What really happened after the Chernobyl nuclear plant exploded
- Fast Company
When a reactor at the Chernobyl nuclear power plant exploded and burned 33 years ago, it generated a radioactive cloud that contaminated parts of the Soviet Union and Europe before dissipating.
Higginbotham, a British journalist, takes account of the political fallout as well, but the bulk of his book is about the accident and the response and clean-up—primarily the first seven months, which culminated with the rushed completion of the concrete-and-steel sarcophagus that entombed the remains of Unit 4.
The author clearly has been captivated by the disaster for years. His interviews for the book began more than a decade ago and include some of the key surviving characters. He was also aided by the recent declassification of much archival material, especially the deliberations of the various government tribunals that managed (or, more accurately, mismanaged) the response.
Higginbotham introduces us to a few people who have never received much notice. Chief among these is Maria Protsenko, the architect of Pripyat, the city of nearly 50,000 that was built for the Chernobyl workers. Like most of the Soviet Union’s privileged atomic cities, Pripyat was a clean, comfortable place, a glorious testament to the Soviet system, and Protsenko’s job for seven years had been to make it even more glorious.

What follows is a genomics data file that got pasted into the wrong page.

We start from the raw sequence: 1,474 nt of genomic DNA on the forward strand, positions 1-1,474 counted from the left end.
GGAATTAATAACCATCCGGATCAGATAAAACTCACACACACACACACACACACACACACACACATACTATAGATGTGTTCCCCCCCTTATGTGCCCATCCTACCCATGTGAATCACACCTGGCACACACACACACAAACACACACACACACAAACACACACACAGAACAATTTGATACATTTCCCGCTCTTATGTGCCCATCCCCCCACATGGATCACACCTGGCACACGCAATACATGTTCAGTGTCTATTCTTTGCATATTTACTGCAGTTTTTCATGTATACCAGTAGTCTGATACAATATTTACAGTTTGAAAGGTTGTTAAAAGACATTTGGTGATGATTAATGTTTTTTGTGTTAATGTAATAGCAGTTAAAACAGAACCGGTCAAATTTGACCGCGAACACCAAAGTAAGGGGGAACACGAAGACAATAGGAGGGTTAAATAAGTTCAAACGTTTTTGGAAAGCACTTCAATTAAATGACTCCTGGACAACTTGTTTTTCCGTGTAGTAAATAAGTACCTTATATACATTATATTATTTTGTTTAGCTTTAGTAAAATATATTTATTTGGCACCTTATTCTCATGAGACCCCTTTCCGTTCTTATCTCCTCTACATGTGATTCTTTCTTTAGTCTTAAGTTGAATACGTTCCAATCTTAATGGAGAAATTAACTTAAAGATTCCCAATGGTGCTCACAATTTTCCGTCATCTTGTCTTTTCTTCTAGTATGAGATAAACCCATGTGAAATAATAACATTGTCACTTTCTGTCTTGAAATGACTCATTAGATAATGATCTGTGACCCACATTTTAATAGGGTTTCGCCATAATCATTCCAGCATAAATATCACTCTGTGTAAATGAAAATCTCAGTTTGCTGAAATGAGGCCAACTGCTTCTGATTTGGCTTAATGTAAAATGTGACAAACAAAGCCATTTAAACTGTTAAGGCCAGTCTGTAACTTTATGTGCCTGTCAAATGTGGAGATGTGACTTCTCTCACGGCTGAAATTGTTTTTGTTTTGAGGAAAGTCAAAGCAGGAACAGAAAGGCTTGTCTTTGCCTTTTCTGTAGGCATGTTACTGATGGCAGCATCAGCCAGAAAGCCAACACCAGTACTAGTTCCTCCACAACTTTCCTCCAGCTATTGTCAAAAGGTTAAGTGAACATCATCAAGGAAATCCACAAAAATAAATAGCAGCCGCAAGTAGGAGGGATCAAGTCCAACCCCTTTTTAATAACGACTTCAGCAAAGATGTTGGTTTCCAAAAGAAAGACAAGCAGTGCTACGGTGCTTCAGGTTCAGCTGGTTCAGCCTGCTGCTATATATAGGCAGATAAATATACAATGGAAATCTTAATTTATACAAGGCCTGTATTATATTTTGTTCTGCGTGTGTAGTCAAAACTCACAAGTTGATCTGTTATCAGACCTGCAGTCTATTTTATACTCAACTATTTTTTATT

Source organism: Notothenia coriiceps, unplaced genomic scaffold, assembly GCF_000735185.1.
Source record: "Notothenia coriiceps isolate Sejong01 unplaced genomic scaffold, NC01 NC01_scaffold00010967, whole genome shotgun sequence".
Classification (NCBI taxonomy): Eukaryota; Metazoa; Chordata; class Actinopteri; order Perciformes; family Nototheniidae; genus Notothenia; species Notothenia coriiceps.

Her world changed in an instant when the reactor exploded. Pripyat, just a few miles away, was heavily contaminated immediately, though it took the authorities a day and a half to order an evacuation. (This was just one of many examples of Soviet officialdom’s callousness and irresponsibility in handling the disaster. Another was telling the evacuees to plan to be away for a few days; in reality, they would be gone forever.)
It’s hard not to feel sorry for Protsenko, who in the space of 36 hours went from proudly planning Pripyat’s expansion to calculating how many buses would be needed to get its residents to safety. (Precisely 1,225, as it turned out.) Ever the dutiful technocrat, she rode the last one, zigzagging across the ghost city to pick up stragglers.
It’s this kind of detail that makes Higginbotham’s book so gripping. His accounts of the “liquidators,” or clean-up workers, are especially riveting, including the “bio robots,” men who had to clean lethally radioactive debris off the roof of the plant by hand after mechanical robots failed, and the workers whose job was to enter the destroyed reactor building itself, hunting for the remaining uranium fuel in an effort to allays fears that another, potentially worse, explosion was possible.